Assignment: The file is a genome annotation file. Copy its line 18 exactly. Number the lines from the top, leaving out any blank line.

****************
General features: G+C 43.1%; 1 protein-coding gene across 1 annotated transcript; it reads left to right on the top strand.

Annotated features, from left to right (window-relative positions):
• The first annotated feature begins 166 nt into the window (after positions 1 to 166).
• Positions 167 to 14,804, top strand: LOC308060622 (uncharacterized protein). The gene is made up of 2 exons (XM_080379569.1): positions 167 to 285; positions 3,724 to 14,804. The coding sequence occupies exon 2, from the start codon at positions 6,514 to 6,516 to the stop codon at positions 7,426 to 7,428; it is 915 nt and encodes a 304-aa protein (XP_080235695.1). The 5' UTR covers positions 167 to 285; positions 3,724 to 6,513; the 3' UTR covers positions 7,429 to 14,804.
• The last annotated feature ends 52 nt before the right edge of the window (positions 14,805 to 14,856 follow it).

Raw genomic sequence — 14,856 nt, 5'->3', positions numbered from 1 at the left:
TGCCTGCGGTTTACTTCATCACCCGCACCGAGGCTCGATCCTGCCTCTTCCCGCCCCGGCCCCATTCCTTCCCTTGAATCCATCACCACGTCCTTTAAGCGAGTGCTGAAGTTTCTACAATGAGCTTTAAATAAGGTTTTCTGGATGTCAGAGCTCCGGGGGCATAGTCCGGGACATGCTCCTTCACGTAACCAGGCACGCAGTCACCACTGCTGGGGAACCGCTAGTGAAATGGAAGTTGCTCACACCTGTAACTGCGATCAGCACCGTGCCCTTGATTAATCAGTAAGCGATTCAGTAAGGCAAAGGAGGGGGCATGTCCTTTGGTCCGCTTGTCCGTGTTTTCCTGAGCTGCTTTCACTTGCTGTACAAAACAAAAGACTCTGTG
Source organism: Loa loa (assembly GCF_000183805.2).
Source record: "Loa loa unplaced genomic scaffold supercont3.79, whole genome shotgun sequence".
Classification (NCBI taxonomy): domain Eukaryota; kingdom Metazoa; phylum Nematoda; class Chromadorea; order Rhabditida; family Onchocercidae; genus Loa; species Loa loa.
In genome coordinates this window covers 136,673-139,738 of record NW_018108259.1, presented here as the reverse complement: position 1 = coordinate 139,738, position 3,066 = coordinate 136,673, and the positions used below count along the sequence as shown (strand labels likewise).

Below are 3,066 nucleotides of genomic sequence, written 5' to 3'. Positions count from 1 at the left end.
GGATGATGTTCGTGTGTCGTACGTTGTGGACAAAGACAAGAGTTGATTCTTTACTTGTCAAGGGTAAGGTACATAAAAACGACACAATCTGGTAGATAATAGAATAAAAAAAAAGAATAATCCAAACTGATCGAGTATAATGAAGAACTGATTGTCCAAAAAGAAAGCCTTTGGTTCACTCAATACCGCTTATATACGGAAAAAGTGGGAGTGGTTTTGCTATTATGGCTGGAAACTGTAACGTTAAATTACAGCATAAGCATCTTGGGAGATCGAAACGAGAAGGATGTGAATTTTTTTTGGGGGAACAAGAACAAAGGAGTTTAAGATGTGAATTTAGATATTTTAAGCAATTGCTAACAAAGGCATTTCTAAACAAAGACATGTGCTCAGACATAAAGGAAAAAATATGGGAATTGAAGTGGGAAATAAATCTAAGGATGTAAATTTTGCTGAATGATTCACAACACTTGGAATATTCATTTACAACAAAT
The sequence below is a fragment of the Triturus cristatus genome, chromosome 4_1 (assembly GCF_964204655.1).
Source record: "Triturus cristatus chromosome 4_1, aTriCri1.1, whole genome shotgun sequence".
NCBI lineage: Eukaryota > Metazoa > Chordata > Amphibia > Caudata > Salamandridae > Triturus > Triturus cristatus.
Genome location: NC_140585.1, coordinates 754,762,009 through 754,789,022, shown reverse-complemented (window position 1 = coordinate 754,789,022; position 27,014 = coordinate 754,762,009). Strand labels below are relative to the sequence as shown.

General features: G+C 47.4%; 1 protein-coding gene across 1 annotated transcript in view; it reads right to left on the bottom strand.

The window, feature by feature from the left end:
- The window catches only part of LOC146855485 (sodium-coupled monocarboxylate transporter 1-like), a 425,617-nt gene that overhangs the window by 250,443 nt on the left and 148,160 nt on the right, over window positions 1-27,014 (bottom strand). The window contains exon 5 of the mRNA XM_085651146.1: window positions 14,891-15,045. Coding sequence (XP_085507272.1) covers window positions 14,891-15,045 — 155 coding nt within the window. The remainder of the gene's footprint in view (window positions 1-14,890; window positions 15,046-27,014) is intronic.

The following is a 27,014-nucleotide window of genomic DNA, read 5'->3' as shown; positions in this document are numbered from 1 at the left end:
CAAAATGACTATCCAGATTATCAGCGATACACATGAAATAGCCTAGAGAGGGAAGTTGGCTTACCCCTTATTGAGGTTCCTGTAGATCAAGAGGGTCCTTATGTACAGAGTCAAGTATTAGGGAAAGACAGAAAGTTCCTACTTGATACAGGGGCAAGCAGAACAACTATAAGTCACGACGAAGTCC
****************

General features: G+C 47.4%; 1 protein-coding gene across 1 annotated transcript in view; it reads right to left on the bottom strand.